Officials upbeat on 2014’s potential
EASTPOINTE/ROSEVILLE — While 2013 had its ups and downs in the local communities, officials are largely positive on what the new year will bring.
Both cities had to deal with the bad news of a fall in property tax values, Roseville City Manager Scott Adkins and Eastpointe City Manager Steve Duchane said, but it was not nearly as bad as initially feared. Adkins added that the collapse of the proposed Emagine Theater plan was also a blow to Roseville.
However, both city managers said the good outweighed the bad in a lot of ways for the two cities. Adkins said Roseville has been able to move forward on its redevelopment plans, most notably with the announced Macomb Mall revitalization, LA Fitness taking over the former Continental Lanes bowling alley property, and RCO Engineering’s expansion.
“A number of big projects that are looming on the horizon bring a lot of promise to 2014, and we’re seeing the financial side of things being much brighter in 2014,” Adkins said. “Property values seem to have stabilized, the real estate market is improving, the foreclosure rate decreased. All of those are good things.”
Duchane highlighted the work with Macomb County on redeveloping a brownfield at Nine Mile Road and Kelly Road, where a CVS Pharmacy is currently being planned, as a major boon for the city. The big boost the city has seen has been in giving it a more environmental atmosphere, he said.
Danielle Bare, executive director of the Eastpointe-Roseville Chamber of Commerce, said both communities have seen a number of businesses join their ranks and get involved, such as Tim Horton’s and Ideli in Eastpointe, and Premier MRI and Seeburger’s Cheeseburgers in Roseville.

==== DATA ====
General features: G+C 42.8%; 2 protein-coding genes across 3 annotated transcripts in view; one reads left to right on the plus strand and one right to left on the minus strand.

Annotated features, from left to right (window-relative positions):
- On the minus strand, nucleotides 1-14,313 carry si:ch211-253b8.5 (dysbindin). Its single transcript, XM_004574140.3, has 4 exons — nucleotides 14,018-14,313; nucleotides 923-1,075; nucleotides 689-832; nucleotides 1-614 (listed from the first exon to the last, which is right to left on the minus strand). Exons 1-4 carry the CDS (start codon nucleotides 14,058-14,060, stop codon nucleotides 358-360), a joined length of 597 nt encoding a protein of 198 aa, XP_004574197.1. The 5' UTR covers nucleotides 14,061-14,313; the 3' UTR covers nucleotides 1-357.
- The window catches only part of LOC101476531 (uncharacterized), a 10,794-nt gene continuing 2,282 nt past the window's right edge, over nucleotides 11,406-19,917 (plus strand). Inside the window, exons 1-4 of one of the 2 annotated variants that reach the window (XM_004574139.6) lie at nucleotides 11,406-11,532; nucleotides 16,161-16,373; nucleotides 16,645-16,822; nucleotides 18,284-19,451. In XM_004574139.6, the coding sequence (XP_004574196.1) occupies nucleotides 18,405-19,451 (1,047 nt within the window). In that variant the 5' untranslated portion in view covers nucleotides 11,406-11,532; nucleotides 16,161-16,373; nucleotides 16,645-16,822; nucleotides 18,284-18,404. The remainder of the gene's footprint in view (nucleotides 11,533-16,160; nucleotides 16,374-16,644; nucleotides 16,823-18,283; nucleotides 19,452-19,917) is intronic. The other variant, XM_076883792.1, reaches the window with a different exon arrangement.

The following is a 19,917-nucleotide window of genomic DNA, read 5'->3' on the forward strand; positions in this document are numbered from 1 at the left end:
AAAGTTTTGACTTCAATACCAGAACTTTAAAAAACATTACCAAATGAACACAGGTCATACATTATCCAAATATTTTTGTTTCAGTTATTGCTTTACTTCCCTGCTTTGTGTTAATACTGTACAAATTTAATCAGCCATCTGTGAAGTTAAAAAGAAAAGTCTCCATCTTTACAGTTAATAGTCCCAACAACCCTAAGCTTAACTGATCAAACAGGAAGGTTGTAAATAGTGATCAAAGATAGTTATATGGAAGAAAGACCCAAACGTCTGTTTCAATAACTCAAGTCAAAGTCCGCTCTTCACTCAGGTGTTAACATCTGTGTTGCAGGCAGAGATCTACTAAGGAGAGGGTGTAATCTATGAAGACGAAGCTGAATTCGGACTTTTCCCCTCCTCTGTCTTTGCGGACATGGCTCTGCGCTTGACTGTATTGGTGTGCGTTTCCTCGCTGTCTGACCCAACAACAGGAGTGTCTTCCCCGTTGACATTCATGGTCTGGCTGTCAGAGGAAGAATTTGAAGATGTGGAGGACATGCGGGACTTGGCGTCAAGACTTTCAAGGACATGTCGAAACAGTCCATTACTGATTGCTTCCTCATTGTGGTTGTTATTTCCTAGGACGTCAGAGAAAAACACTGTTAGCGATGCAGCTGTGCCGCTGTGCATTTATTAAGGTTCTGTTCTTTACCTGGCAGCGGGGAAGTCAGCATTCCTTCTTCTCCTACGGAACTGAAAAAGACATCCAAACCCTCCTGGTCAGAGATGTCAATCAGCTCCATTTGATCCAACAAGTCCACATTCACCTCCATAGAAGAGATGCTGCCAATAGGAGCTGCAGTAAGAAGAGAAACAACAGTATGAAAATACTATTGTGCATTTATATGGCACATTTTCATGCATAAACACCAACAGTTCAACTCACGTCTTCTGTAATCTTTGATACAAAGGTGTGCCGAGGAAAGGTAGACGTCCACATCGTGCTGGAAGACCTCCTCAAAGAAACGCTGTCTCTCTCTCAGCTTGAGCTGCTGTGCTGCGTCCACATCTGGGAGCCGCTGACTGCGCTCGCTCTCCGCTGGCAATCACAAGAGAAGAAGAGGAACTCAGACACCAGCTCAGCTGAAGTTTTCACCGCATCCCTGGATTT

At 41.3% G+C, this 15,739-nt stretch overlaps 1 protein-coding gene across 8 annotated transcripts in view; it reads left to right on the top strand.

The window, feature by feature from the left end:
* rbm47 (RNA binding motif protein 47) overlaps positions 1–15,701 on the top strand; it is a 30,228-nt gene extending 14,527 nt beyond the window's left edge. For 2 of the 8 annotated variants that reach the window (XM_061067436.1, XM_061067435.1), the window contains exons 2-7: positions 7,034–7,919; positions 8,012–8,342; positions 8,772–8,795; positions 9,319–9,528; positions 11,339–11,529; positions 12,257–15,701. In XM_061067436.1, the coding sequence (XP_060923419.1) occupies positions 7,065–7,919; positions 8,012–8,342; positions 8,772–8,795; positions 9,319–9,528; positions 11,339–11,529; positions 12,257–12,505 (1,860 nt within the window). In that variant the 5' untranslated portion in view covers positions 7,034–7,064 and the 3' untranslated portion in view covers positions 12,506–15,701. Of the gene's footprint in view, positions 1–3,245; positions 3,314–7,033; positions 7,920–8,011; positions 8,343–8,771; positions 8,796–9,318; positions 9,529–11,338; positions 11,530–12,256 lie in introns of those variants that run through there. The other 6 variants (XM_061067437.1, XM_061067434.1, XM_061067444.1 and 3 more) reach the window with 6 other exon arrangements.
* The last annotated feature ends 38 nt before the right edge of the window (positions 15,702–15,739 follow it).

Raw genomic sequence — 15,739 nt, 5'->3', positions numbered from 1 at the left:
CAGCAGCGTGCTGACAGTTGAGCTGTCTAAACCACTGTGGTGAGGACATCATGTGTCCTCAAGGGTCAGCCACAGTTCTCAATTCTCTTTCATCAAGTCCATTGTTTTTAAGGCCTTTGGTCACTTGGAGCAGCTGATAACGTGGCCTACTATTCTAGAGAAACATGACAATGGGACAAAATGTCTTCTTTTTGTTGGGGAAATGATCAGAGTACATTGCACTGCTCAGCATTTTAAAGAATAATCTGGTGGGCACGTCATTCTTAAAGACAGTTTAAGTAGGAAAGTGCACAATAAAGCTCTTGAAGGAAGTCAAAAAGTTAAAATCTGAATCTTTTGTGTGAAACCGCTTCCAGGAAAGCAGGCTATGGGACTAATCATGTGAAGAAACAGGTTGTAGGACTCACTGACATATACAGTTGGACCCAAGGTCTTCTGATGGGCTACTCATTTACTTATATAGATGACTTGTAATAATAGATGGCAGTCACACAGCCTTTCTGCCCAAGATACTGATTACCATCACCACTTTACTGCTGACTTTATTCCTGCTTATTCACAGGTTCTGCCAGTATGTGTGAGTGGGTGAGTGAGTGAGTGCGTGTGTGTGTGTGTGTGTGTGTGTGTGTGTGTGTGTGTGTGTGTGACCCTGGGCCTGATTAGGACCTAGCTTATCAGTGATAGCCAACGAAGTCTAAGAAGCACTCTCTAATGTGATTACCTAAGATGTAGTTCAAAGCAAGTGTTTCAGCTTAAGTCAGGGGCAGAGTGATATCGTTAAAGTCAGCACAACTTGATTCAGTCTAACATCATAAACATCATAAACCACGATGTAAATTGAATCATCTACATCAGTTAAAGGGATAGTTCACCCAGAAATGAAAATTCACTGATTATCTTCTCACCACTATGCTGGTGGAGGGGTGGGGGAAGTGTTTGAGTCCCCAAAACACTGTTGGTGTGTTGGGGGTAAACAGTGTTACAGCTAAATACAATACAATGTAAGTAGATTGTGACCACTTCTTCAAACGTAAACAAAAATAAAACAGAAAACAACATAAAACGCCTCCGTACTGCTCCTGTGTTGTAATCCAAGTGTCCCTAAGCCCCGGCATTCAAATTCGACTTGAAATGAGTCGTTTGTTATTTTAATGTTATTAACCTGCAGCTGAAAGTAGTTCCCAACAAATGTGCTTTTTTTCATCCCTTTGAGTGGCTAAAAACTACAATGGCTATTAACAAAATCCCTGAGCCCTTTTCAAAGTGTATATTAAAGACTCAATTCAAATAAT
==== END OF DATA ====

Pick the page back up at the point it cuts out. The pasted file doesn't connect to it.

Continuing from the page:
“I believe that 2013 was an exceptional year for the businesses in Eastpointe and Roseville,” Bare said. “More and more families are choosing to shop locally and support continued growth in their local economy.”
She acknowledged that, financially and economically, things are still shaky for the average business, but she added that is a national issue, as opposed to a strictly regional one.
Duchane said Eastpointe has purchased and is utilizing a new street sweeper, has put newfound emphasis on street inspectors, and has passed a special assessment to not only help maintain streetlights, but replace them with new LED bulbs, which are more energy efficient and long-lasting.
The city also plans to continue work on replacing and repairing sewer lines and sewer mains, and it will be working on portions of Kelly Road and Stephens Road in 2014, Duchane said. Additionally, he said the City Council and administrators were able to help slim down the city’s budget through a new refuse collection program.
“Part of the story is our economization of city operations,” Duchane said. “We reduced employee cost centers considerably, which is not a highlight to some. It has had some impact on the service level, but when we did concession restructuring, we were able to reduce our fiscal challenge by $2.2 million.”